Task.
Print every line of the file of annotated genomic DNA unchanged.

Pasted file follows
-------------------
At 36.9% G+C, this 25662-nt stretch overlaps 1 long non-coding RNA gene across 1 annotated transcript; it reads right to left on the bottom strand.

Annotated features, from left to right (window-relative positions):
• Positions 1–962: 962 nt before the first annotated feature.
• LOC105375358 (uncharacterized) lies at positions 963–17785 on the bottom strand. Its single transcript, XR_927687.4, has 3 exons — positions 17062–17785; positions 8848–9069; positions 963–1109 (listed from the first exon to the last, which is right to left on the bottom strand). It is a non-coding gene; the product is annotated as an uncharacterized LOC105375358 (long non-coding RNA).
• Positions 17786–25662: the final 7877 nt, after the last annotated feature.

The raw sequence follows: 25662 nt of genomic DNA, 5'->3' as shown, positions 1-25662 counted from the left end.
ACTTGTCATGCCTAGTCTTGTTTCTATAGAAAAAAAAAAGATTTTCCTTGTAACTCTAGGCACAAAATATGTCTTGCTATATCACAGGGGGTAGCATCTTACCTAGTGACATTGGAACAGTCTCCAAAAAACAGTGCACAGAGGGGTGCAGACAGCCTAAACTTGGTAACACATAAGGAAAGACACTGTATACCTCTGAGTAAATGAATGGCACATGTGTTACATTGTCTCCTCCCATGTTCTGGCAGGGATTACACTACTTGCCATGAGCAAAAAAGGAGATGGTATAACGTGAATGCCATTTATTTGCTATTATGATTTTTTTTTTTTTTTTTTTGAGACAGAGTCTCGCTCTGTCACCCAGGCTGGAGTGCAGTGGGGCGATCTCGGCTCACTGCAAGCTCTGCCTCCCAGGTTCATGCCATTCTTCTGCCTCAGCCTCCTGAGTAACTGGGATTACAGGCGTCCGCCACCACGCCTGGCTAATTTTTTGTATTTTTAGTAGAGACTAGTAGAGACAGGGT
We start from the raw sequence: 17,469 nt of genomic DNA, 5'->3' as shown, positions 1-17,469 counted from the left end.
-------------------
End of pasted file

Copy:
At 36.9% G+C, this 25662-nt stretch overlaps 1 long non-coding RNA gene across 1 annotated transcript; it reads right to left on the bottom strand.

Annotated features, from left to right (window-relative positions):
• Positions 1–962: 962 nt before the first annotated feature.
• LOC105375358 (uncharacterized) lies at positions 963–17785 on the bottom strand. Its single transcript, XR_927687.4, has 3 exons — positions 17062–17785; positions 8848–9069; positions 963–1109 (listed from the first exon to the last, which is right to left on the bottom strand). It is a non-coding gene; the product is annotated as an uncharacterized LOC105375358 (long non-coding RNA).
• Positions 17786–25662: the final 7877 nt, after the last annotated feature.

The raw sequence follows: 25662 nt of genomic DNA, 5'->3' as shown, positions 1-25662 counted from the left end.
ACTTGTCATGCCTAGTCTTGTTTCTATAGAAAAAAAAAAGATTTTCCTTGTAACTCTAGGCACAAAATATGTCTTGCTATATCACAGGGGGTAGCATCTTACCTAGTGACATTGGAACAGTCTCCAAAAAACAGTGCACAGAGGGGTGCAGACAGCCTAAACTTGGTAACACATAAGGAAAGACACTGTATACCTCTGAGTAAATGAATGGCACATGTGTTACATTGTCTCCTCCCATGTTCTGGCAGGGATTACACTACTTGCCATGAGCAAAAAAGGAGATGGTATAACGTGAATGCCATTTATTTGCTATTATGATTTTTTTTTTTTTTTTTTTGAGACAGAGTCTCGCTCTGTCACCCAGGCTGGAGTGCAGTGGGGCGATCTCGGCTCACTGCAAGCTCTGCCTCCCAGGTTCATGCCATTCTTCTGCCTCAGCCTCCTGAGTAACTGGGATTACAGGCGTCCGCCACCACGCCTGGCTAATTTTTTGTATTTTTAGTAGAGACTAGTAGAGACAGGGT
We start from the raw sequence: 17,469 nt of genomic DNA, 5'->3' as shown, positions 1-17,469 counted from the left end.